The ACL Injury – A Surgeon’s Perspective


The ACL is commonly injured whilst playing ball sports or skiing. Whilst playing ball sports upon attempting a pivot, sidestep or landing from a jump, the knee gives way. The foot is planted on the ground and the rest of the body rotates about the knee creating the force required to snap the cruciate ligament. When rupturing the ACL patients frequently hear or feel a snap, a pop or a crack accompanied by pain. They fall to the ground, stop playing and come off the pitch. Swelling commonly occurs within the hour. Frequently pain is felt on the outer aspect of the knee. Occasionally the medial ligament of the knee joint (MCL) may also be disrupted resulting in severe pain and swelling at the medial aspect of the knee.



The majority of the ACL ruptures can be diagnosed by:

  • Taking the relevant history from the patient.

This is the classical story that is given by the typical patient: “I twisted my knee with my foot on the ground or landed after a jump. I fell to the ground and felt the knee giving way. I felt a crack/pop or snap inside the knee with intense pain. I couldn’t play on. My knee swelled up ’like a balloon’ immediately. When pain eventually settled I found it hard to bend my knee. Since then my knee gives way and I don’t fully trust it”

When hearing a similar story we should treat this as an ACL tear until proven otherwise.

  • Doing a clinical examination of the knee.
The patients may present at a variable interval (days or weeks/months) complaining of their knee giving way during simple activities. When presenting early, within days of injury the knee is often stiff, swollen and painful. In these cases the examination is difficult and signs may be subtle. When presenting late (weeks or months) following injury the knee is often pain-free, has full range of motion, it may be slightly swollen (small effusion) and is loose when testing for the ACL.

Taking as history as outlined above is often sufficient to raise the suspicion of an ACL injury.



When we suspect an ACL injury we should request an X-ray (Both AP and Lateral) and an MRI of the affected knee. The X-ray will show if there are any fractures caused by the injury involving the knee. The MRI will outline the anatomy of the ligaments, menisci and chondral surfaces. It will diagnose the ruptured ACL and the associated injuries when present.


If the patient is in the acute phase (i.e. the first week or two after the injury) and the knee is still swollen, he/she should follow the RICE treatment principle: Rest, Ice, Compression and Elevation. For pain control he should take Paracetamol up to eight tablets a day. In the majority of cases we should encourage weight-bearing and range of motion mobilisation with no brace as pain allows. Sometimes depending on the associated injuries a knee brace allowing range of motion exercises could help.

When suspecting or dealing with a confirmed ACL injury we should refer the patient for further evaluation and treatment to an Orthopaedic Surgeon with an interest and sub-specialised training (Fellowship) in Sports Knee surgery.


No, not all patients with ACL rupture should have surgery. The patients, along with their Orthopaedic Surgeon, should decide during the consultation what is the best treatment for them.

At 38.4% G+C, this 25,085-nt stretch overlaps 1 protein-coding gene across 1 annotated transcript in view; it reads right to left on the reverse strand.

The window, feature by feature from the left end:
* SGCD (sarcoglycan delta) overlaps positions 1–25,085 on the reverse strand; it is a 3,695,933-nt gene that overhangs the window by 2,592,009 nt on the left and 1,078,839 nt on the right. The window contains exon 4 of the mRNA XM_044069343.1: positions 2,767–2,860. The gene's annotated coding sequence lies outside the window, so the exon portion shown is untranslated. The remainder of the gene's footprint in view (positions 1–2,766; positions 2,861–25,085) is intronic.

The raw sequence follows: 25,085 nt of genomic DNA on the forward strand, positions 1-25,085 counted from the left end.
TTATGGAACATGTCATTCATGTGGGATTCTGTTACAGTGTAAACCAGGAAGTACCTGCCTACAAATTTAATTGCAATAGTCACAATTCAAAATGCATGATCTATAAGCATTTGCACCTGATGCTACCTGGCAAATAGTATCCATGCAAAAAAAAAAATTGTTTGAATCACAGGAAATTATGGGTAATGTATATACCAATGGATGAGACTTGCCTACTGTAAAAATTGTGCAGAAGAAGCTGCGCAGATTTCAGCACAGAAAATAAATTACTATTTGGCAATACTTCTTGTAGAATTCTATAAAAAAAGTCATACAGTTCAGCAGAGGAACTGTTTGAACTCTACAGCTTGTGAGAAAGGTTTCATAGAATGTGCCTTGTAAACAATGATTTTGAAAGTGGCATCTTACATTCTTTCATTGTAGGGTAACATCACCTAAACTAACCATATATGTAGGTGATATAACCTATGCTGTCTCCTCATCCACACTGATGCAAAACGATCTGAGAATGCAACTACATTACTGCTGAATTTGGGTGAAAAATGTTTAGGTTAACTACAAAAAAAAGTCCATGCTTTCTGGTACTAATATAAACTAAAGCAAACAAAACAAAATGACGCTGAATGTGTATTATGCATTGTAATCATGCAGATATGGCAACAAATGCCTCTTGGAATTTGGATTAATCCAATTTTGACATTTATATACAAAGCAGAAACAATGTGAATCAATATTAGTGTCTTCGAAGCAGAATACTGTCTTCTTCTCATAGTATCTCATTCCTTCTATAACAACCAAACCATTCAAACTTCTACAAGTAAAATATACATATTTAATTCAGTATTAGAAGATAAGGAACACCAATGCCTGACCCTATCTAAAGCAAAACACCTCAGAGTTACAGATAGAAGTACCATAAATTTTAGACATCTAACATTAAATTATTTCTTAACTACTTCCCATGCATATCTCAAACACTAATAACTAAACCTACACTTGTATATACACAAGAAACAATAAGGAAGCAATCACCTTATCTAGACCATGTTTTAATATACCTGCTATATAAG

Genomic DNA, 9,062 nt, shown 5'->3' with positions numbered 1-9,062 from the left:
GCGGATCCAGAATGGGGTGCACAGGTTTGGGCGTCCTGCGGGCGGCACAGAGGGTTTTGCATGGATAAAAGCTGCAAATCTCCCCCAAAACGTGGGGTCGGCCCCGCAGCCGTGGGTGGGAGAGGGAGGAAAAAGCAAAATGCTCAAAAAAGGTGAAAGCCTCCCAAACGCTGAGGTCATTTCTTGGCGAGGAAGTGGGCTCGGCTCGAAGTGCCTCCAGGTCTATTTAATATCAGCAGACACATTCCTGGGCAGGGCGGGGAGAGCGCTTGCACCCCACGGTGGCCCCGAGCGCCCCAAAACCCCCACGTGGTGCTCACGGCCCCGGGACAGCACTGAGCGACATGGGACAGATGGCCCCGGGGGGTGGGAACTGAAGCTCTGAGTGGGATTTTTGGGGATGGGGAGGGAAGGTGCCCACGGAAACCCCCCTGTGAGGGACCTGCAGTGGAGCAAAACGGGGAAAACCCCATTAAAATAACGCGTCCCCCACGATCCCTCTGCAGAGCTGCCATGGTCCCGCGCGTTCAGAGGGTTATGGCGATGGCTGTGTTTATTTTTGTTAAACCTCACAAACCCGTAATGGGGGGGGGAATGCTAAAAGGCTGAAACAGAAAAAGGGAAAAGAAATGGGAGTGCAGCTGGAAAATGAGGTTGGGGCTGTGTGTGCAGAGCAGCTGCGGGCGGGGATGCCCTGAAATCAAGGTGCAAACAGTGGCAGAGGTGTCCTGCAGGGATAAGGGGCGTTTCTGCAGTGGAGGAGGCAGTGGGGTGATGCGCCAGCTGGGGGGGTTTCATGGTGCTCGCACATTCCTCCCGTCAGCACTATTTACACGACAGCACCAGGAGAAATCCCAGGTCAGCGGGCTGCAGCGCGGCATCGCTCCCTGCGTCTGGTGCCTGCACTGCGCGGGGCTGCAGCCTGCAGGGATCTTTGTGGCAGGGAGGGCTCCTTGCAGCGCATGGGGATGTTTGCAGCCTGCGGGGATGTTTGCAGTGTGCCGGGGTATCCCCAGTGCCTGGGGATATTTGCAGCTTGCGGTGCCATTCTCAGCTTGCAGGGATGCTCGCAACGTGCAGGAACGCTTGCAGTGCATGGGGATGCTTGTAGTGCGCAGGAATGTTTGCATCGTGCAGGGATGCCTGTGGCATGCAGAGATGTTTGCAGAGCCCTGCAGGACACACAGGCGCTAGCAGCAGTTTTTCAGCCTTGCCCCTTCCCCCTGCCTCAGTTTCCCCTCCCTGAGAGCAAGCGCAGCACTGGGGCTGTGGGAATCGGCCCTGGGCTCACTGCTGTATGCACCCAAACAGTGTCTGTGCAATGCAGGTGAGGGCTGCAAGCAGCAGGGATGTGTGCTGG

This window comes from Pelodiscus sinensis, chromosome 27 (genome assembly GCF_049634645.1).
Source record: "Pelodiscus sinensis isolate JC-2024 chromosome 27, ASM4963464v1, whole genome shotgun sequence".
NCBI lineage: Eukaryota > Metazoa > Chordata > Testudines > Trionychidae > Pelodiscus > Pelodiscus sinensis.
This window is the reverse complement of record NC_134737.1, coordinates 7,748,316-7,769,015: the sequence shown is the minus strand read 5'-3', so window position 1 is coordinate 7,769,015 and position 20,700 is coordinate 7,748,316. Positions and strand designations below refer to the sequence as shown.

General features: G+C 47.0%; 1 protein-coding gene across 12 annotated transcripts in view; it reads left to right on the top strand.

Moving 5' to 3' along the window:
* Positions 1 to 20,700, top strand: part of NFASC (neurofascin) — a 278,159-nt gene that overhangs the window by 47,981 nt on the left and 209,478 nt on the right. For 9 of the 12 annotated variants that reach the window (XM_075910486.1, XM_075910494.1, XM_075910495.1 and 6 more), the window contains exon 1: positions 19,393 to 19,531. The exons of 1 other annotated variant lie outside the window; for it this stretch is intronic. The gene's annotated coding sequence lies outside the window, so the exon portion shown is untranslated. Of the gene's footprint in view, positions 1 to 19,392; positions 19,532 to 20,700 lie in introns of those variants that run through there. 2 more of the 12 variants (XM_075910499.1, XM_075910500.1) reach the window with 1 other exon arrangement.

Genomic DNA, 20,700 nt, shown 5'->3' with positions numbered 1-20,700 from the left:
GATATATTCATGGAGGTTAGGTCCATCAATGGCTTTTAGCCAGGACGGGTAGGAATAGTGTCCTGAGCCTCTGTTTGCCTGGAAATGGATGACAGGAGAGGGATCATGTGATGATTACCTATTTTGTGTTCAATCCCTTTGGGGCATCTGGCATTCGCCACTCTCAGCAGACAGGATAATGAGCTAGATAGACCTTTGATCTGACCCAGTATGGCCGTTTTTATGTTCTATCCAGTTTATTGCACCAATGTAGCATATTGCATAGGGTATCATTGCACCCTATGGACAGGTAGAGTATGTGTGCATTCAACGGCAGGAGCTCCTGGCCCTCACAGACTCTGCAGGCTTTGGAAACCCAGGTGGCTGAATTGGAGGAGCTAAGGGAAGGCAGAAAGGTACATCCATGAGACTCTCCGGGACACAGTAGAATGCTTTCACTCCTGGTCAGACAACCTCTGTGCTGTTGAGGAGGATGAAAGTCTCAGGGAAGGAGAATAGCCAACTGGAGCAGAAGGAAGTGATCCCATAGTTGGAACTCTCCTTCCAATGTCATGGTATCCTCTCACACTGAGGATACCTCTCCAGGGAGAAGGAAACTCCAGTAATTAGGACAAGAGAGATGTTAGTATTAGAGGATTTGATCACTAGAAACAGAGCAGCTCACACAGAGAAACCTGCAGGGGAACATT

The goal of treatment for anybody with an injured knee is to return to their desired level of activity without risk of further injury to the joint. Treatment may be surgical or non-surgical. Patients who have a ruptured ACL and are content with activities that require little in the way of side-stepping (i.e. running in straight lines, cycling and swimming) may opt for conservative treatment. Surgical treatment cannot guarantee that further injury to the joint will not occur.
Conservative Treatment
Conservative treatment is by physical therapy aimed at reducing swelling, restoring the range of motion of the knee joint and rehabilitating the full muscle power. Intense proprioceptive training to develop the necessary protective reflexes is required to protect the joint for normal daily living activities. As the cruciate ligament controls the joint during changes of direction, it is important to alter your sports to the ones involving straight-line activity only. Social (non-competitive) sport may still be possible without instability as long as one does not change direction suddenly. Skiing is possible with conservative treatment. A brace and adherence to groomed runs may be required.
Surgical Treatment

Those patients who wish to pursue competitive ball sports, or who are involved in an occupation that demands a stable knee are at risk of repeated injury resulting in tears to the menisci, damage to the articular surface leading to degenerative arthritis and further disability. In these patients, surgical reconstruction is recommended. Surgery is best carried out on a pain free, healthy joint with a full range of motion. This is achieved with a pre-habilitation program supervised by a Physiotherapist.


All reconstructive procedures for the ACL require a graft. My reconstructive technique involves grafting the torn ACL with segments of the patient hamstring tendons. This technique uses specially designed screws allowing secure immediate fixation of the tendon within the joint allowing for a rapid, early rehabilitation. Stabilising the joint protects the menisci and thus it may reduce the chances of developing later osteoarthritic degenerative changes. Although ACL reconstruction surgery has a high probability of returning the knee joint to near normal stability and function, the end result for the patient depends largely upon a satisfactory rehabilitation and the presence of other damage within the joint. Advice will be given regarding the return to sporting activity, depending on the amount of joint damage found at the time of reconstructive surgery.
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